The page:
The origins debate is a recurring cultural, political, and theological dispute about the origins of the Earth, life, humanity, and the universe. Is there an approach to the debate that can be accepted by scientists and theologists?
The dispute continues between those who espouse religious belief and thus support a creationist view, and those who accept that purely materialistic scientific theories explain, or in time will explain, all aspects of the origins of the universe, life, and humans.
Creationism is the religious belief that the universe and living organisms originated from specific acts of divine creation. It includes a continuum of views on scripture and science. On scripture, perspectives range from a literal to a figurative interpretation of Genesis. On science, views vary in their acceptance or rejection of scientific explanations, such as evolution, and measurement techniques, such as radioactive decay for estimating the age of fossils.
In America, the general public remains divided on the origins debate. A 2019 Gallup poll indicated 40% of adult Americans hold that God created humans in their present form, 33% hold that humans evolved, with God guiding the process, and 22% believe that humans evolved with God playing no part in it.
Creationists have made many attempts to formulate arguments that scientists can accept, so as to work towards a resolution. Early on, scientific creationists failed to show that their arguments held up to scientific scrutiny. Today, the intelligent design movement argues from scientific principles that certain events in the development of the universe and life required an intelligence in order to happen. But the scientific community does not agree that intelligent design is “scientific,” because the creator can be made to do anything, so the theory does not predict anything specific and thus cannot be tested.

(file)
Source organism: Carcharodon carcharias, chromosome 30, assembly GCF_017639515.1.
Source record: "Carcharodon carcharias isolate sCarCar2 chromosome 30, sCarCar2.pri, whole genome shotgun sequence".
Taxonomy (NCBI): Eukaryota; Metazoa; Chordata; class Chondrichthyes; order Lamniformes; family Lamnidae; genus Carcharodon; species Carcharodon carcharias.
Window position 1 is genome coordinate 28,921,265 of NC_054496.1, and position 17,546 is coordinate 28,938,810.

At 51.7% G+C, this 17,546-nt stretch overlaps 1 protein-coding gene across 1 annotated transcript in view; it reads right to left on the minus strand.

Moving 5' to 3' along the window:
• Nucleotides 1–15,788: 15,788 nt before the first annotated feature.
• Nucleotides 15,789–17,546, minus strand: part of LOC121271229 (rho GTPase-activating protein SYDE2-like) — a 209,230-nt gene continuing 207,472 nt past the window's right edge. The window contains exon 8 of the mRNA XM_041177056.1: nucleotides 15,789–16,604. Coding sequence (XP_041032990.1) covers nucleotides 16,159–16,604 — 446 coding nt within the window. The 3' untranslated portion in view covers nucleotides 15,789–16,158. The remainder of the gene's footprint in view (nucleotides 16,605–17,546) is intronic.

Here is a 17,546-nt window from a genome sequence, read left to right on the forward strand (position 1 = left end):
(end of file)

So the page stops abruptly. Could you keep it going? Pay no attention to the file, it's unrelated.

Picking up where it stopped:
The scientific community’s reaction to intelligent design makes it clear that progress in the debate requires creationism to be backed up by an approach that is testable and thus acceptable as “scientific.” This approach must therefore include explanations and predictions of aspects of the natural world that can be repeatedly tested and verified, in accordance with the scientific method.
Can the creationism argument be made scientifically testable? Yes, by checking the record that the Creator left behind, a set of documents that can be analyzed and put to the test. God, as the designer of the universe, left behind just such a record—the books of the Bible. Even if one does not hold that the record is divine, it is a fact, nonetheless, that it precedes all modern science and origins explanations. If this record (1) is detailed enough to explain the origins of the universe and life, (2) does this in a way that does not contradict clear scientific facts yet adds to the natural explanation precisely where science struggles, and (3) contains information unknown to scientists that can be verified in the future by experiment and/or observation, then it fits scientists’ need for a “testable theory.”
Explore this approach as it applies to the origins of the universe in Mysteries of the First Instant